Despite more weekend rounds of US heavy strikes on Houthi positions in Yemen, the militant group aligned with Iran is vowing more attacks on vessels in the Red Sea. As we previously detailed, the US-led coalition attempting to protect the vital transit waterway launched dozens of fresh missile and airstrikes, with most of them coming on Saturday against at least 36 targets.
A Houthi spokesman, Yahya Saree, responded soon after on Sunday, saying "These attacks will not deter us from our moral, religious and humanitarian stance" in support of Palestinians in Gaza. He vowed that it won't pass "without response and punishment."
Video of launches from USS GRAVELY, USS CARNEY, and USS DWIGHT D. EISENHOWER supporting strikes on Iranian-backed Houthi targets pic.twitter.com/EMSkDANoeF— U.S. Central Command (@CENTCOM) February 4, 2024
Additionally, Bloomberg has cited members of the Houthi political council to say the group now considers that there's "open war" and that its military capabilities remain undeterred - though this isn't the first time the Shia group has declared 'war' on Israel and its backers since Oct.7.
Yet a separate Houthi official has said the goal of disruption of regional trade as revenge for Israel's crimes in Gaza will continue "no matter the sacrifices it costs us" and vowed escalation, according to Fox. Mohammed al-Bukhaiti's statement said further, "The US-British coalition’s bombing of a number of Yemeni provinces will not change our position, and we affirm that our military operations against Israel will continue until the crimes of genocide in Gaza are stopped and the siege on its residents is lifted, no matter the sacrifices it costs us."
Washington is at the same time saying more strikes are on the horizon:
"We intend to take additional strikes, and additional action, to continue to send a clear message that the United States will respond when our forces are attacked, when our people are killed," White House National Security Adviser Jake Sullivan told NBC’s "Meet the Press" program on Sunday.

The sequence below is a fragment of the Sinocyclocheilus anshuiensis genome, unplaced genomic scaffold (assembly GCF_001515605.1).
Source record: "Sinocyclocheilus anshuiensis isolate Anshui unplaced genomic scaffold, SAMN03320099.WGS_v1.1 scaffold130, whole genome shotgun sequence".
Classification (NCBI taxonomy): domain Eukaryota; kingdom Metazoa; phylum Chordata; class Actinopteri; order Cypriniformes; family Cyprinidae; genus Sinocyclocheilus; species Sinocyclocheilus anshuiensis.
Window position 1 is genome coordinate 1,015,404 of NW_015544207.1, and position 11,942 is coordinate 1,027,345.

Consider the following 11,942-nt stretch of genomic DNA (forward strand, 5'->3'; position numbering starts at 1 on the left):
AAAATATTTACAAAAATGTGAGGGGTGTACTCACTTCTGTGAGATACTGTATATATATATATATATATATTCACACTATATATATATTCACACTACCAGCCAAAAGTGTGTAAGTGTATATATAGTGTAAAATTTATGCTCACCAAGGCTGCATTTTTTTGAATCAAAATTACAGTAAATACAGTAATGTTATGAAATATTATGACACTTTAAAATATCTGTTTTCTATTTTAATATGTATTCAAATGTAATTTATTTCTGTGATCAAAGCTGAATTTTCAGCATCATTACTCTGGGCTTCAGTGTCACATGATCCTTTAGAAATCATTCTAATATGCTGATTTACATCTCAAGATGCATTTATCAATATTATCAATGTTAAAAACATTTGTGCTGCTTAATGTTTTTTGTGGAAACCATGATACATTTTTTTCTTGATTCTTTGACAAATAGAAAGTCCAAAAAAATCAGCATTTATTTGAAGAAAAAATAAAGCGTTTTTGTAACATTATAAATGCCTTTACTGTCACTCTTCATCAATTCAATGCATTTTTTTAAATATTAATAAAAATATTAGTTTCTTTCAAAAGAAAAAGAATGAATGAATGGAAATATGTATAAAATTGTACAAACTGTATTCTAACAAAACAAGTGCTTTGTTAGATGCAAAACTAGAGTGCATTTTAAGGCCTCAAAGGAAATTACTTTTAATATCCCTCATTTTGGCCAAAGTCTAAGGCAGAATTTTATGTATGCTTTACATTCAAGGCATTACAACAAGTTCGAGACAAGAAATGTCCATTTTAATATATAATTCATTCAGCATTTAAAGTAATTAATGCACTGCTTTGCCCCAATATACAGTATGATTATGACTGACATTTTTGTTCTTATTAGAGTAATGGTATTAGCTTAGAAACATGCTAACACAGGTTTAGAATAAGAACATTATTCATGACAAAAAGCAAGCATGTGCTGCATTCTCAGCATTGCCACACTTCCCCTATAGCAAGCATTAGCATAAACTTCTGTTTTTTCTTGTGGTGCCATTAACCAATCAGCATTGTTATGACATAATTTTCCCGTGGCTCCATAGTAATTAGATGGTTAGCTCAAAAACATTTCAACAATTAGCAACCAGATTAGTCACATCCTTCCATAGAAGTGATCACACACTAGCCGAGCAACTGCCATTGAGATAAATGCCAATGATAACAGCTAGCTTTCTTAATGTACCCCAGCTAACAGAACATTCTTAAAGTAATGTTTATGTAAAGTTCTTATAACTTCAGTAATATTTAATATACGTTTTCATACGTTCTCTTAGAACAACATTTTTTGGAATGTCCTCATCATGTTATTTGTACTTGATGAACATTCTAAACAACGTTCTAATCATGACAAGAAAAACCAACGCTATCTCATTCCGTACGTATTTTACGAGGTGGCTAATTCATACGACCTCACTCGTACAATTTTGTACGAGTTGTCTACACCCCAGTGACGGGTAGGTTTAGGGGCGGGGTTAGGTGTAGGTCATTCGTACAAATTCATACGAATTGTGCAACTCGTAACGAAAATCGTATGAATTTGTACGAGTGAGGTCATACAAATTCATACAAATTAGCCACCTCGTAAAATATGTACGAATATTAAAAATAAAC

Meanwhile, the Houthis are touting that they have more tricks up their sleeve and ways to "punish" the Western coalition and those supporting Israel.
"Telecom firms linked to the UN-recognized Yemen government have said they fear Houthi rebels are planning to sabotage a network of submarine cables in the Red Sea critical to the functioning of the western internet and the transmission of financial data," The Guardian reports.
According to the specific Houthi threat:
The warning came after a Houthi-linked Telegram channel published a map of the cables running along the bed of the Red Sea. The image was accompanied by a message: “There are maps of international cables connecting all regions of the world through the sea. It seems that Yemen is in a strategic location, as internet lines that connect entire continents – not only countries – pass near it.”
Yemen Telecom said it had made both diplomatic and legal efforts during the past few years to persuade global international telecom alliances not to have any dealings with the Houthis since it would provide a terrorist group with knowledge of how the submarine cables operated. It has been estimated that the Red Sea carries about 17% of the world’s internet traffic along fiber pipes.
Any potential operation to sever the submarine cables, but which are sometimes no thicker that a garden hose, would likely be a sophisticated deep underwater technical campaign, but is widely believed within the realm of possibility given the Houthis' determination thus far.
One security analyst told The Guardian that the "cables have been kept safe more due to the Houthis’ relative technological underdevelopment than for a lack of motivation."
Speaking of the cables, the report notes that "One of the most strategic is the 15,500-mile (25,000km) Asia-Africa-Europe AE-1 that goes from south-east Asia to Europe via the Red Sea."
If already the Houthis have no fear of launching anti-ship missiles at US and UK Navy destroyers, then certainly they could have their eyes next set on sabotaging the globe's internet infrastructure, and it's likely on a matter of time.